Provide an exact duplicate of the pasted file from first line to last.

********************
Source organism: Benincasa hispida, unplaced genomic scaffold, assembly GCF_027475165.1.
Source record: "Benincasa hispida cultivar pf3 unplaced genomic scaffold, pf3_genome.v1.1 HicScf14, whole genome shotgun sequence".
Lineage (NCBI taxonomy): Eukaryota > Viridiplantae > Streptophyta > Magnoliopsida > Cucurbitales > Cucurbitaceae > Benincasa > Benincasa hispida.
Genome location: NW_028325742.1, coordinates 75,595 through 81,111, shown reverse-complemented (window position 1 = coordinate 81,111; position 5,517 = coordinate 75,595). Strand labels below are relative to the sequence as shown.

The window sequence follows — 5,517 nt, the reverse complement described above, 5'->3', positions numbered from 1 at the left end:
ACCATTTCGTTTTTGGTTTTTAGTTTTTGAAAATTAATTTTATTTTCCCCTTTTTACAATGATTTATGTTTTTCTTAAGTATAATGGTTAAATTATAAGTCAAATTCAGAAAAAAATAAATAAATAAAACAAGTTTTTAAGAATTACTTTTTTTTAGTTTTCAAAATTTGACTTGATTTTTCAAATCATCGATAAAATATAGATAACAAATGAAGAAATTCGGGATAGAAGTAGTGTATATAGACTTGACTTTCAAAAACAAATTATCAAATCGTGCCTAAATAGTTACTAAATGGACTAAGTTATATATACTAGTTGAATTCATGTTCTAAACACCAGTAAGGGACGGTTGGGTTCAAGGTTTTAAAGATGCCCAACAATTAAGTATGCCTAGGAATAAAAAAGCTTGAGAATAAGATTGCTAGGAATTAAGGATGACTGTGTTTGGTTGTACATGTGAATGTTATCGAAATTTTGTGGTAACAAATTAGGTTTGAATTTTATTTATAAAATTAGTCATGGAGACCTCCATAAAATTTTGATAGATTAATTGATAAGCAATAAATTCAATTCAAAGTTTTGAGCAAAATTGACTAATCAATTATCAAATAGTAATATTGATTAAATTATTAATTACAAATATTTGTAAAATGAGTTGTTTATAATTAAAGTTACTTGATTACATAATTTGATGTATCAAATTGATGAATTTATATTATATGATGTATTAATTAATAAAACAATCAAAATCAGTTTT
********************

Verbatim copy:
Source organism: Benincasa hispida, unplaced genomic scaffold, assembly GCF_027475165.1.
Source record: "Benincasa hispida cultivar pf3 unplaced genomic scaffold, pf3_genome.v1.1 HicScf14, whole genome shotgun sequence".
Lineage (NCBI taxonomy): Eukaryota > Viridiplantae > Streptophyta > Magnoliopsida > Cucurbitales > Cucurbitaceae > Benincasa > Benincasa hispida.
Genome location: NW_028325742.1, coordinates 75,595 through 81,111, shown reverse-complemented (window position 1 = coordinate 81,111; position 5,517 = coordinate 75,595). Strand labels below are relative to the sequence as shown.

The window sequence follows — 5,517 nt, the reverse complement described above, 5'->3', positions numbered from 1 at the left end:
ACCATTTCGTTTTTGGTTTTTAGTTTTTGAAAATTAATTTTATTTTCCCCTTTTTACAATGATTTATGTTTTTCTTAAGTATAATGGTTAAATTATAAGTCAAATTCAGAAAAAAATAAATAAATAAAACAAGTTTTTAAGAATTACTTTTTTTTAGTTTTCAAAATTTGACTTGATTTTTCAAATCATCGATAAAATATAGATAACAAATGAAGAAATTCGGGATAGAAGTAGTGTATATAGACTTGACTTTCAAAAACAAATTATCAAATCGTGCCTAAATAGTTACTAAATGGACTAAGTTATATATACTAGTTGAATTCATGTTCTAAACACCAGTAAGGGACGGTTGGGTTCAAGGTTTTAAAGATGCCCAACAATTAAGTATGCCTAGGAATAAAAAAGCTTGAGAATAAGATTGCTAGGAATTAAGGATGACTGTGTTTGGTTGTACATGTGAATGTTATCGAAATTTTGTGGTAACAAATTAGGTTTGAATTTTATTTATAAAATTAGTCATGGAGACCTCCATAAAATTTTGATAGATTAATTGATAAGCAATAAATTCAATTCAAAGTTTTGAGCAAAATTGACTAATCAATTATCAAATAGTAATATTGATTAAATTATTAATTACAAATATTTGTAAAATGAGTTGTTTATAATTAAAGTTACTTGATTACATAATTTGATGTATCAAATTGATGAATTTATATTATATGATGTATTAATTAATAAAACAATCAAAATCAGTTTT